(CNN) -- A hacker's leak of nude photos of Jennifer Lawrence and other female celebrities is now a case for the FBI.
Nude photographs of Lawrence, who won an Academy Award last year for her role in "Silver Linings Playbook," were splashed on various sites Sunday. They appeared on 4chan, Reddit, Twitter and Tumblr, among others.
Kate Upton's lawyer confirmed photos of the model-actress were among those leaked, calling it "an outrageous violation" of her privacy. "We intend to pursue anyone disseminating or duplicating these illegally obtained images to the fullest extent possible," attorney Lawrence Shire said.
Lawrence's publicist said "authorities have been contacted and will prosecute anyone who posts the stolen photos of Jennifer Lawrence."
Some of the alleged victims in the celebrity hacking case "have engaged with the FBI," a U.S. official told CNN's Pamela Brown Monday.
The Los Angeles office of the FBI successfully investigated another hacker who stole nude photos, scripts and personal information from the e-mail accounts of entertainers including Scarlett Johansson, Mila Kunis and Christina Aguilera in 2011.
"The FBI is aware of the allegations concerning computer intrusions and the unlawful release of material involving high profile individuals, and is addressing the matter," FBI spokeswoman Laura Eimiller said Monday. "Any further comment would be inappropriate at this time."
The previous case, which resulted in a Florida man being sentenced to 10 years in prison, involved hacking through the "forgot my password" function on celebrity e-mail accounts. Cyber-security experts are now pointing the finger at a flaw in Apple's "Find My Phone" app that opened access to celebrities' data stored in iCloud.
Apple confirmed to CNN Monday that it is looking into reports that its popular iCloud online data backup service may have been compromised by the hackers.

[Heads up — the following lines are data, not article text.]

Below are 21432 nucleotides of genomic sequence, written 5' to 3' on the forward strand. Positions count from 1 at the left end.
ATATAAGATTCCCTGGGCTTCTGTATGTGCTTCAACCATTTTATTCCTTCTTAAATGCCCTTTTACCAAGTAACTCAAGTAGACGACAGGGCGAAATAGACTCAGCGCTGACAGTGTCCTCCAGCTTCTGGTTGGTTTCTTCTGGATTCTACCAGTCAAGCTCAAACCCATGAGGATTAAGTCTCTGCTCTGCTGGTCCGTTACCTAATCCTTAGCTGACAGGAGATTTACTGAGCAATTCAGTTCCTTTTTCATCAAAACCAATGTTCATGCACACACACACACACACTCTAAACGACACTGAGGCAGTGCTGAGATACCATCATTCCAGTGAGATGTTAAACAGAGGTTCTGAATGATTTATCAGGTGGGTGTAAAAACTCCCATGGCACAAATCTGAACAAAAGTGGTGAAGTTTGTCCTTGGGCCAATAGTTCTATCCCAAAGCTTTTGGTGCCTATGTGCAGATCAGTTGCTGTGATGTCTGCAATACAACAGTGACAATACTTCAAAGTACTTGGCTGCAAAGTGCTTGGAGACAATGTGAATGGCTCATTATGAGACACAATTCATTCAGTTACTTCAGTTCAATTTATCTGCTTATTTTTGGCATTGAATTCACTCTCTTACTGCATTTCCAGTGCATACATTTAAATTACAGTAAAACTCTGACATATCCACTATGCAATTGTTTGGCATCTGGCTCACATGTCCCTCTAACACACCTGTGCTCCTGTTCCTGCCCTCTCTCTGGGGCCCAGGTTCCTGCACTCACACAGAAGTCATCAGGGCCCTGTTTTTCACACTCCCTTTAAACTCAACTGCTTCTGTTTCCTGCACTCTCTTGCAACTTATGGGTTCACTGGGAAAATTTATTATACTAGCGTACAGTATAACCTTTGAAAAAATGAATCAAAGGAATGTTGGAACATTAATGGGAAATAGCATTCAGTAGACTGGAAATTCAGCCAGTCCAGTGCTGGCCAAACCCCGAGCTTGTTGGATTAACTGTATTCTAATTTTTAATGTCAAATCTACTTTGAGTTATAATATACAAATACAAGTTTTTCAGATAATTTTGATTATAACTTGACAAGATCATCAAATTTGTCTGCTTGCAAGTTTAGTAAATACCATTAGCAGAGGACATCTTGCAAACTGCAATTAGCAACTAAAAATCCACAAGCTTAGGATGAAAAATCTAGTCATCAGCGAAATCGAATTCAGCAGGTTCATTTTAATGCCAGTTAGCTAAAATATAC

"We take user privacy very seriously and are actively investigating this report," Apple spokeswoman Natalie Kerris said.
Thank you iCloud🍕💩— Kirsten Dunst (@kirstendunst) September 1, 2014
Actress Kirsten Dunst, one of the hacker's targets, tweeted "Thank you iCloud." She added emoticons that graphically expressed her dissatisfaction with the service.
Celebrity blogger Perez Hilton posted what he said were naked photos of Lawrence and actress Victoria Justice, but he later took them down.
"Upon further reflection and just sitting with my actions, I don't feel comfortable even keeping the censored photos up. I am removing them," Hilton tweeted. "At work we often have to make quick decisions. I made a really bad one today."
The leaked photos sparked an online backlash, with some of the targeted celebrities decrying them as fake while others confirmed they're real.
"To those of you looking at photos I took with my husband years ago in the privacy of our home, hope you feel great about yourselves," actress Mary Elizabeth Winstead wrote.
"Knowing those photos were deleted long ago, I can only imagine the creepy effort that went into this. Feeling for everyone who got hacked."
Knowing those photos were deleted long ago, I can only imagine the creepy effort that went into this. Feeling for everyone who got hacked.— Mary E. Winstead (@M_E_Winstead) August 31, 2014
Some celebrities said the photos were doctored.
Photos claiming to show Ariana Grande are "completely fake," someone close to the singer said. Justice said pictures purporting to be of her are not real, either.
These so called nudes of me are FAKE people. Let me nip this in the bud right now. *pun intended*— Victoria Justice (@VictoriaJustice) August 31, 2014
Hacking of celebrity accounts has become more popular in recent years.
Two years ago, a judge sentenced Christopher Chaney of Florida to 10 years in federal prison for hacking the e-mail accounts of 50 entertainment industry figures.
The first real case of a celebrity hacking was in 2005. Hackers logged into Paris Hilton's phone and stole photos of the reality star, said Mikko Hypponen, chief research officer at computer security company F-Secure, in 2011.
At the time, the hackers broke into Hilton's phone by guessing the not-so-secret answer to her security question, which was "tinkerbell" -- the name of her pet Chihuahua.
CNN's Catherine E. Shoichet, Faith Karimi, Bill Mears, Dan Simon, Rachel Wells, Dave Alsup and John D. Sutter contributed to this report.